As his buzz grew Skrillex sent a track to Deadmau5 (pronounced “deadmouse”), who FORBES estimates made $11.5 million last year spinning in a giant red mouse costume. He in turn quickly signed Skrillex to his label Mau5trap.
In October 2010 Skrillex released an EP called Scary Monsters and Nice Sprites, the rare hit for an electronic artist, peaking at No. 49 on the Billboard charts and selling over 1 million copies. His live paychecks surged in lockstep. In 2010 he was pulling in about $5,000 per show—quite a good living. A year later his typical take had increased by a factor of ten, and in 2012, armed with the three Grammys—for Best Dance Recording, Best Dance/Electronica Album and Best Remixed Recording, Non-Classical—it has doubled again.
Skrillex recently played in front of 5,000 people in Budapest at a superclub with a pyrotechnic-equipped DJ booth; in Oslo he crammed in two shows on the same day at a 6,000-capacity club and then decided to spin at the afterparty as well. The most he’s ever picked up for a gig? “Couple hundred thousand,” he says, after a deep cigarette drag, in a conspiratorial hush.
It’s not lost even on these new rock stars that they’re making huge money largely by playing prerecorded music. Predictably, sniping across this nascent industry has ensued. Deadmau5, the sixth-highest-earning DJ, recently disparaged David Guetta, the fourth-highest earner, telling Rolling Stone, “He just plays tracks,” and generally deriding “button-pushers.” A member of DJ trio Swedish House Mafia, the third-highest-earning act, responded in kind: “That’s exactly what [Deadmau5] does.”
Deadmau5 then countered on his blog with an indictment of the entire genre:
“We all hit play. It’s no secret. … It’s not about performance art, it’s not about talent, either.” He also tweaked his protégé, saying that “even Skrillex isn’t doing anything too technical.”
Skrillex couldn’t help but add his two cents. “It’s not about validating skill or not skill,” he tweeted. “It’s about the effect it has on people and if you enjoy doing it, that’s all.”
Skrillex has an effect on so many people that he’s encountering the problem that most who earn eight figures in any music form encounter—cries from aficionados that he’s taken their underground subgenre and sold it out to the mainstream. Many now deride his music as “bro-step,” invoking the favorite frat-boy term of endearment.
Even Skrillex’s compatriots aren’t above a playful jab—in the middle of our interview they surprise him with a bottle of Smirnoff Ice, playing off a sophomoric college ritual known as “Bros Icing Bros,” which requires an empty-handed recipient to immediately chug the exceedingly sweet alcoholic beverage.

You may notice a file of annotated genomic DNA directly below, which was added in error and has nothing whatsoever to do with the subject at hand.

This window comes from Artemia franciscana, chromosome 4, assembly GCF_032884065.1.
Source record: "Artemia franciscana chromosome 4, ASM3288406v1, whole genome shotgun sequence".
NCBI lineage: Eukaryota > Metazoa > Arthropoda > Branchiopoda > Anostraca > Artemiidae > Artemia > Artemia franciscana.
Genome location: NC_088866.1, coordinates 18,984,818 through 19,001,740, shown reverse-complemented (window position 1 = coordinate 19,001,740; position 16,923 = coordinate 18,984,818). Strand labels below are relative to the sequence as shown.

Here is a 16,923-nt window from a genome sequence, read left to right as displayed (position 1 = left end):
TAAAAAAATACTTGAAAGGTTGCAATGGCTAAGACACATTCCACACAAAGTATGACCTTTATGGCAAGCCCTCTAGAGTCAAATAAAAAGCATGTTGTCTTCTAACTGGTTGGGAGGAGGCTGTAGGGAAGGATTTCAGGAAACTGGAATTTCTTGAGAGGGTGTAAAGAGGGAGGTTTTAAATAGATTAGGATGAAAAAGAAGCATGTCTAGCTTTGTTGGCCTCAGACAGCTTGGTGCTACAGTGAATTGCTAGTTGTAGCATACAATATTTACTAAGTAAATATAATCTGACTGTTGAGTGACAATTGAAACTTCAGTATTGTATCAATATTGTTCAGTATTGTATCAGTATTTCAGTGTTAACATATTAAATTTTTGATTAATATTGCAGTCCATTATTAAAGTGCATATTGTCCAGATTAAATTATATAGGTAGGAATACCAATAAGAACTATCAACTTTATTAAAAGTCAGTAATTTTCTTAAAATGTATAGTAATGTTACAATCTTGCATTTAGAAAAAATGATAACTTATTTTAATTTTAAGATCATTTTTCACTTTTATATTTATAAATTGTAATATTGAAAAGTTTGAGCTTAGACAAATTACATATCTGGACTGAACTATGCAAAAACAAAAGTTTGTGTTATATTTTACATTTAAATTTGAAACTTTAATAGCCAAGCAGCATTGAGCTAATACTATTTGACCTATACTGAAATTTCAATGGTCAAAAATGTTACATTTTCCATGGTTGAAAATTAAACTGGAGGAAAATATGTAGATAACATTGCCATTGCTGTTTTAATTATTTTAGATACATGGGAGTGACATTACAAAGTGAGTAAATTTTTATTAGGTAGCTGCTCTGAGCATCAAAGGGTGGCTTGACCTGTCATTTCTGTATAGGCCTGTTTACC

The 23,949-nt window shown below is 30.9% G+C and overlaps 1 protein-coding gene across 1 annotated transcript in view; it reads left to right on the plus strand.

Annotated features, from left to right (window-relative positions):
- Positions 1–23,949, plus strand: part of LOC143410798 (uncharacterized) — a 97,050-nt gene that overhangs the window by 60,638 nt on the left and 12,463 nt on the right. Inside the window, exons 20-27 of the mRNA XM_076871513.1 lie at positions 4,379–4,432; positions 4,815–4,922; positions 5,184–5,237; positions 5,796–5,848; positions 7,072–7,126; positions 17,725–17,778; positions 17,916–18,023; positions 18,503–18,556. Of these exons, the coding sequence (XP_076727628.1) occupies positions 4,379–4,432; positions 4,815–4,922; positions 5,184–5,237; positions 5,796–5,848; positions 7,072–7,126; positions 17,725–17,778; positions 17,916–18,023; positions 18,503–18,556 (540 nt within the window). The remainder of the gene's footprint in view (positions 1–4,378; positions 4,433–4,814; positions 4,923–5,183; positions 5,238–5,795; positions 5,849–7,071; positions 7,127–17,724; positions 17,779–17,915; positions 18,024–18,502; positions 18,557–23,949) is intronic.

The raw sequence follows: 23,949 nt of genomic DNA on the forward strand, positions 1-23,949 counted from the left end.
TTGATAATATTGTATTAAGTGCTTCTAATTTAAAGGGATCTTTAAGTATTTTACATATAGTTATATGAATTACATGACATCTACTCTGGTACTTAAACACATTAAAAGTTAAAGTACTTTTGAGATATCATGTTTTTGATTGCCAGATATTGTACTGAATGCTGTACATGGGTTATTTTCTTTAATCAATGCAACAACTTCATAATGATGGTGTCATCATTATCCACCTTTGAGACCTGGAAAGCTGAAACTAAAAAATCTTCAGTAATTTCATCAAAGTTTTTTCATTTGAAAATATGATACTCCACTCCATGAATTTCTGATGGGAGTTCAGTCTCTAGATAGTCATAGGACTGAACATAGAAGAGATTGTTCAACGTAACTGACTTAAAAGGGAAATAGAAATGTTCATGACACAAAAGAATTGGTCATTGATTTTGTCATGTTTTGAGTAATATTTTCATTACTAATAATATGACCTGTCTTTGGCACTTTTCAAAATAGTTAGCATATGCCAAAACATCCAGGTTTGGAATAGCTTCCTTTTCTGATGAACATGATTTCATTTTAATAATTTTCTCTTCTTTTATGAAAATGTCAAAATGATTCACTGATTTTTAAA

Yet Skrillex just shrugs. “It’s different when you look at [my music] through someone else’s eyes,” he says, dutifully sipping his Smirnoff. “It’s good to be in the place we’re at now, because we know what our hearts really tell us really works.”
Wider success means occasionally upping his production budget to host a concert that’s extravagant and unique enough to satisfy both the expanded base and maintain credibility among those who disparage him as a button-pusher. Earlier in the year he shelled out $10,000 for a New York City stunt that involved blindfolding hundreds of audience members and taking them to a secret location for the show. For another gig he decked out a Los Angeles rooftop with a rotating stage and a hot tub.
Meanwhile, he’s pursuing other methods of moneymaking that won’t undermine his brand. Though his retail music is distributed through Atlantic Records, he launched an independent label, OWSLA, in September 2011, with 12 electronic artists already signed. Last year he composed music for a videogame, Mortal Kombat, and this year for a film, Wreck-It Ralph. Skrillex says scoring games and movies could become a bigger part of his career—as long as the conditions are right.
“All we gotta do is keep the music and keep the vibes,” he says. “To continue to make good experiences, man, that’s why we live.”
One thing he hasn’t done yet: a product endorsement. It’s not for lack of opportunity. (One top DJ, Diplo, is now a ubiquitous television presence shilling BlackBerry.) “We turn s–t down every day,” says Tim Smith, Skrillex’s manager since his screamo days.
Indeed, keeping those $15 million takes coming ultimately means protecting the brand. “I don’t care if someone offers me half a million dollars,” says Skrillex. “I’m not going to do a cellphone thing.”
Correction: The initial version of this story stated that Skrillex released an EP through Mau5trap, Deadmau5′s “Atlantic-backed label.” In fact, Mau5trap is not owned by Atlantic; Skrillex’s EP was released in conjunction with Mau5trap and Big Beat Records, a separate label that is a subsidiary of Atlantic.